Torri Huske on Olympic Redshirt Season: “I feel like I’m… living life on easy mode”


Heading into last year’s US Trials, Torri Huske was coming off of a very intense academic course load at Stanford and was frankly exhausted. This year, after taking an Olympic redshirt so she only has to focus on swimming, things are feeling… easy.

After arguably the best in-season meet of her career where she swam numerous personal bests, Huske is feeling much less stressed outside the pool. She has the time to indulge in things like art, read, socialize, and recover from practice.

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2 months ago

Torri’s breaststroke has improved dramatically. A 37 split is world class.

Last edited 2 months ago by Fluidg
NCAAs will be closer this year!
Reply to  Fluidg
2 months ago

Amazing drops!

Aragon Son of Arathorne
2 months ago

56.1 and shes living the easy life? No rest at all? Dear God she is going to be dangerous. She can break the WR this summer.

2 months ago

There can only be one Queen at the Stanford queendom.

2 months ago

I hope the US puts her on the medley relay final

Sapnu puas
2 months ago

Well share the password then please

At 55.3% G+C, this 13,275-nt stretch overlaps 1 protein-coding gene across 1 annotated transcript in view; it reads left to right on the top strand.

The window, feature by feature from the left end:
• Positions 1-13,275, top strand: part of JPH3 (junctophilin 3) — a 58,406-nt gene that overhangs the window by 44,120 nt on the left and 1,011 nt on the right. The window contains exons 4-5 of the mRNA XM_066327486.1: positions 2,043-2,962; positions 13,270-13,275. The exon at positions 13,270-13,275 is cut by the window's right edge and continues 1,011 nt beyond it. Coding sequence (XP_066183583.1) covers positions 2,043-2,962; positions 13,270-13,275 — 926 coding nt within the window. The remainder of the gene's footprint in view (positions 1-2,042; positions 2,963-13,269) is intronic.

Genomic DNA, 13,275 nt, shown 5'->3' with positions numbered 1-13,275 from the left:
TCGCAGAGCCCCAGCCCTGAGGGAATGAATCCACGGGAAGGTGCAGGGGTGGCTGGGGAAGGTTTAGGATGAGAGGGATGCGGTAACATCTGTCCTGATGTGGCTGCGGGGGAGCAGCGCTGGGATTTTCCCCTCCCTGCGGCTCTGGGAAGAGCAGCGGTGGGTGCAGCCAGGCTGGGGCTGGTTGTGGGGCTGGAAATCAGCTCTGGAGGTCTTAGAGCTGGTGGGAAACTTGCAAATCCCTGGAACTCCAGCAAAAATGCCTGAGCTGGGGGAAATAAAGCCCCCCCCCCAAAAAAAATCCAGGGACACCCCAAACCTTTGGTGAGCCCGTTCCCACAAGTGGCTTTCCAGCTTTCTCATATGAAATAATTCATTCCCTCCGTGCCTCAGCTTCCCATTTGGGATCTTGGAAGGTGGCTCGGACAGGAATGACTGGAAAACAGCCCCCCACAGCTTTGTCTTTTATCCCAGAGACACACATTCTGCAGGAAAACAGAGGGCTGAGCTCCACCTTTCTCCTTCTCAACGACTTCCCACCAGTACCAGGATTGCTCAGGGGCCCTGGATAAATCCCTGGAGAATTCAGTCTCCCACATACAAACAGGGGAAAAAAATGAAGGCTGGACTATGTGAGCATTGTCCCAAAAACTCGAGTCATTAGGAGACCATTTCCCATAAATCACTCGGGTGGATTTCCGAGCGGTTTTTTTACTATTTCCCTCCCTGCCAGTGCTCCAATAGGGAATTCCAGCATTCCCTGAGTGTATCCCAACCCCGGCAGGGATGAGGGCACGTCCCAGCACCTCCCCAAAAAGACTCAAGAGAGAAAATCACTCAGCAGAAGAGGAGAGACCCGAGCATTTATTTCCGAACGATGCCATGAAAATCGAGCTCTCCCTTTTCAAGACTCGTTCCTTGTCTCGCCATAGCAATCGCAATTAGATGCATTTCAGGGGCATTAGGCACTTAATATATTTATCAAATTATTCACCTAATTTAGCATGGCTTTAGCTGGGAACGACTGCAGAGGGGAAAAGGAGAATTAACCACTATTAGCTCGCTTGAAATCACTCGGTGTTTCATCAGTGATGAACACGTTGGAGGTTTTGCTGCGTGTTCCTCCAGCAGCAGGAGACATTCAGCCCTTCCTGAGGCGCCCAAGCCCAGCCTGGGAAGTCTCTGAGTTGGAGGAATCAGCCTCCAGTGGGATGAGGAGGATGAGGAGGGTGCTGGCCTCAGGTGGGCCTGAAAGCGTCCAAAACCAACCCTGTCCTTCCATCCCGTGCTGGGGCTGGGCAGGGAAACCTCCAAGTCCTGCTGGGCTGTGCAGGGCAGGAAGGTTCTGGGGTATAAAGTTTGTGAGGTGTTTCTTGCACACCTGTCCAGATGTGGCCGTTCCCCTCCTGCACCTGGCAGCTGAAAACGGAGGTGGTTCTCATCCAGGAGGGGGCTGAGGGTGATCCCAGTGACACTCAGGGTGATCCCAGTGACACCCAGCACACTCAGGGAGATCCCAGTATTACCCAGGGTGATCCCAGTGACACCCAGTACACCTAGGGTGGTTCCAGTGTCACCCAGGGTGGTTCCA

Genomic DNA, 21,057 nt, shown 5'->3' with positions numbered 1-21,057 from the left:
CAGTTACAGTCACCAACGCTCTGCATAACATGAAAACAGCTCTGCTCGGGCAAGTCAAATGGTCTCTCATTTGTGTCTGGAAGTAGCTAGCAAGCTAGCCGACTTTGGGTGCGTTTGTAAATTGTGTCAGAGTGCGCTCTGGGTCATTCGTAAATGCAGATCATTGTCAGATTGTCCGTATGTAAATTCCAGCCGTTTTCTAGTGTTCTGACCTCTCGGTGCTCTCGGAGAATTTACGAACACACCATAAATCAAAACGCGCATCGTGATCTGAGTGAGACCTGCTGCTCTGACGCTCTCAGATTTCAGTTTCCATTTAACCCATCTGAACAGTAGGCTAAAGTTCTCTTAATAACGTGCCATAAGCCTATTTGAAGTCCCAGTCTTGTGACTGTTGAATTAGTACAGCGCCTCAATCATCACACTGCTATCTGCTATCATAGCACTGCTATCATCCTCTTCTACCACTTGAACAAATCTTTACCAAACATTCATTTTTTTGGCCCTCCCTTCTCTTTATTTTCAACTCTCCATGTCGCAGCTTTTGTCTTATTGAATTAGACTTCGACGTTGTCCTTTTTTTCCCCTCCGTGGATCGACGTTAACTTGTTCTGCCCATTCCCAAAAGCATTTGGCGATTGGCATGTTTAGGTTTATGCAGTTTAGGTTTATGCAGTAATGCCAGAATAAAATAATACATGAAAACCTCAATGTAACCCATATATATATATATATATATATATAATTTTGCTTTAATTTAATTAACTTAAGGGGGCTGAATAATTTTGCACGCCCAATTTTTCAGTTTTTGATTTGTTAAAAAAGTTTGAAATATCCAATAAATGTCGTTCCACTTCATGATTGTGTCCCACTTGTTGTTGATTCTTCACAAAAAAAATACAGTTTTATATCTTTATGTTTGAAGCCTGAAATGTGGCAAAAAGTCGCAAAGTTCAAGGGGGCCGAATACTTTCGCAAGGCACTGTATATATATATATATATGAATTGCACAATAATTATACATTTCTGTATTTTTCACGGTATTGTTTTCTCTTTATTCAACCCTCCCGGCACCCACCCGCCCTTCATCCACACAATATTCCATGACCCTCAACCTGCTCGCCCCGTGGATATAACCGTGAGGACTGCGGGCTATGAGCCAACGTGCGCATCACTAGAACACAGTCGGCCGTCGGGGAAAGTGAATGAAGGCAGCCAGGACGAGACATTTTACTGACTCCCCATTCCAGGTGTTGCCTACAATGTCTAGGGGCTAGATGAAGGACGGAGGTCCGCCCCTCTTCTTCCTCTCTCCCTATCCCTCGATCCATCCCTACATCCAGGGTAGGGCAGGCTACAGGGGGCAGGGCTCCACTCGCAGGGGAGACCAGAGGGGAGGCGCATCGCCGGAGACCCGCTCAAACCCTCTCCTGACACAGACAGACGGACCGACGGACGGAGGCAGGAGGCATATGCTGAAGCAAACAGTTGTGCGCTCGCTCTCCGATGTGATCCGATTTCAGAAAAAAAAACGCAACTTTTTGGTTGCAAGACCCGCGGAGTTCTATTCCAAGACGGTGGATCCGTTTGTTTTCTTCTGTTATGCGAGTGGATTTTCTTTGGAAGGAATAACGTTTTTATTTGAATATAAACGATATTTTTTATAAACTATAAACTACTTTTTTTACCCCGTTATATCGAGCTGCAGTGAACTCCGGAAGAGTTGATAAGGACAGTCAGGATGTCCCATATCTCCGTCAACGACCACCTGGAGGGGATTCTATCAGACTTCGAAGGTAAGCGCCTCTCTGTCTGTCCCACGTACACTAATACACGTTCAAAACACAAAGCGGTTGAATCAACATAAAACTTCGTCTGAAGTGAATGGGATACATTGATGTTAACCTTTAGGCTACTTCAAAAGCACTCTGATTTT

Pan Fan
Reply to  Sapnu puas
2 months ago

The password is: “no Stanford classes”

2 months ago

Great insight – Now even more of a fan of her!

2 months ago

Very few will actually understand the rigors of the Stanford academic load compared to other institutions of higher learning and fast swimming. Glad she is swimming well and hope she is ready to go in Paris!

2 months ago

I feel like most pro athletes are living life on easy mode. No way youre working out 40+ hrs a week

Reply to  mcswammerstein
2 months ago

Elite swimming job is easy compared to elite swimming job + elite academic course load, not compared to ur sitting on couch commenting on swimswam…

Reply to  mcswammerstein
2 months ago

I can tell you’ve never been a pro athlete before

Reply to  mcswammerstein
2 months ago

Time demands on elite swimmers (as well as many serious age groupers) well exceed 40 hours – 10-12 practices per weeks (including water time and dryland), getting changed before and after practice, driving to and from practices, and very often needing a bit of rest after an exhausting practice.

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